The railroad was again abandoned, but the tunnel is still in use. It now contains Track One eastbound. Since that tunnel is higher, a ramp had to be built to get back to the original Pennsy alignment — that ramp is called “The Slide.” At 2.28% it’s steeper than Pennsy’s main up the east slope, which averages 1.75%.
My lede picture is Y90 coming off The Slide to the original Pennsy alignment.
My brother then drove north (railroad east) toward Tyrone to Gray Interlocking, hoping to beat Y90.
Y90 heads east through Gray, helper-set still upfront. (Photo by Jack Hughes.)
Gray Interlocking is where a controlled (signaled) siding merges back into Track One.
He got Y90, and also an empty coal-train off the Nittany & Bald Eagle.
537 comes off the Nittany & Bald Eagle. (Photo by Jack Hughes.)
NBER is the old Pennsy Bald Eagle branch, now a cast-off shortline, but Norfolk Southern has trackage-rights. A coal-fired electric plant is up that way, and NS also uses those trackage-rights to get mixed freight to and from Northumberland.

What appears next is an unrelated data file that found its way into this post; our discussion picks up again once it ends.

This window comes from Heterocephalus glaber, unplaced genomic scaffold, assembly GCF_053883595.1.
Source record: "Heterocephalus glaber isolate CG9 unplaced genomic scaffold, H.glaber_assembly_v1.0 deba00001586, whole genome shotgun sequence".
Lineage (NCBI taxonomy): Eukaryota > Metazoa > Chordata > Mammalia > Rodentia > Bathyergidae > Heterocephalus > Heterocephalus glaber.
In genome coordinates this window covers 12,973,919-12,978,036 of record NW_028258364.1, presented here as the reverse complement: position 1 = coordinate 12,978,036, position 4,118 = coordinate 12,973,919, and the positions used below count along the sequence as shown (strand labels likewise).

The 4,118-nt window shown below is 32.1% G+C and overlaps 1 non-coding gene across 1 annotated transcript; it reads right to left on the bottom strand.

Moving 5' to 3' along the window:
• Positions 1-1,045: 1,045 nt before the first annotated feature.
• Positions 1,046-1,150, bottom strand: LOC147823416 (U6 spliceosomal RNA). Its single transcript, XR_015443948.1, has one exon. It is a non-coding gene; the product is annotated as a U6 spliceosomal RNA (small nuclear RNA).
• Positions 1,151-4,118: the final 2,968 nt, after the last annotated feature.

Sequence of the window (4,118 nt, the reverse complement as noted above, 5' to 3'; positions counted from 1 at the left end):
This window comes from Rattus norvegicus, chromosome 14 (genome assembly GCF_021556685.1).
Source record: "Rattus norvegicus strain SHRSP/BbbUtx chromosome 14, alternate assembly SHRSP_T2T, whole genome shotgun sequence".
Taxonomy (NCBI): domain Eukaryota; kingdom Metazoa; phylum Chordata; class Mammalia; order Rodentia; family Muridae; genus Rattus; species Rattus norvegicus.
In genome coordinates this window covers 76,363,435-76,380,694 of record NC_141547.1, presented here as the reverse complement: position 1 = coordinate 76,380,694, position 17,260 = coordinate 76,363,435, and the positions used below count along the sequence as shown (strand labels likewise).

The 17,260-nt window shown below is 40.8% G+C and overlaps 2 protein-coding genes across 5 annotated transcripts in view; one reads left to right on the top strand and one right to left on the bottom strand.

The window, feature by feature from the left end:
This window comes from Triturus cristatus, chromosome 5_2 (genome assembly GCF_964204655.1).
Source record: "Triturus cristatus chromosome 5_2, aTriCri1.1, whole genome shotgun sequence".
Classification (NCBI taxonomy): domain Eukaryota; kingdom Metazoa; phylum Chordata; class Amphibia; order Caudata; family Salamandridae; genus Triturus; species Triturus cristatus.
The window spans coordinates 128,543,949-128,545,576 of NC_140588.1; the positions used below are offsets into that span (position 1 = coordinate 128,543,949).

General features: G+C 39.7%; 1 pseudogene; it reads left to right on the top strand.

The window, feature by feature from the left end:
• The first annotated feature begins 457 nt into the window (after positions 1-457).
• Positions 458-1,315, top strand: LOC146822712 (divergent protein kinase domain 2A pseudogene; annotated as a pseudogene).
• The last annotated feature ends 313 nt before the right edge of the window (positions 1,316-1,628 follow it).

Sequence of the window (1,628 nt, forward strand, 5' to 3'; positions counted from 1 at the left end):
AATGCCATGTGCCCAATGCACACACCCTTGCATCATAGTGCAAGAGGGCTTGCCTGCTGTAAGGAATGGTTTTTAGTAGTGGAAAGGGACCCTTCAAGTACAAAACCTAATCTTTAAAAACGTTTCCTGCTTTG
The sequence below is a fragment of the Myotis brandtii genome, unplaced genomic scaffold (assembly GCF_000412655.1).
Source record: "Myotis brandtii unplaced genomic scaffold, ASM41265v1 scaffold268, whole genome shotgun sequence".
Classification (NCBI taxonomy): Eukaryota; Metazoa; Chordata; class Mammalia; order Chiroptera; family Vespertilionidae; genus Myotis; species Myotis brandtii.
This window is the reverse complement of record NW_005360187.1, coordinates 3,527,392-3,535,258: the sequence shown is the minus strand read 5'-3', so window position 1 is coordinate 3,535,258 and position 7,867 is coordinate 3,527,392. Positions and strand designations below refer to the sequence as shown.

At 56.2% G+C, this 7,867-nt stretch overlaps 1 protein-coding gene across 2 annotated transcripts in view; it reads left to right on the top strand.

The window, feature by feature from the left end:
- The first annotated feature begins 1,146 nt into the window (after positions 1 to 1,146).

NBER is built like a mainline — to support those heavy NS coal-trains. 120-ton coal gondolas.
My brother then drove back toward Altoona for lunch, which was about when I arrived. He went to 24th Street overpass in Altoona, which is over Slope Interlocking.
67T (empty oil) moves through Slope Interlocking. (Photo by Jack Hughes.)
We met at Brickyard, and both shot 23Z, a westbound.
23Z approaches Brickyard Crossing. (Photo by Jack Hughes.)
My brother’s picture was better. I had forgotten to take a lens-filter off, and it seems to flatten color.
We then drove over to UN (telegraph address), just west of Gallitzin, where Pennsy had a loop back toward Altoona.
23M charges through UN. (Photo by BobbaLew.)
That loop was so helpers could loop back to Altoona.
Now helpers continue west, since as diesel-electrics they can provide dynamic-braking.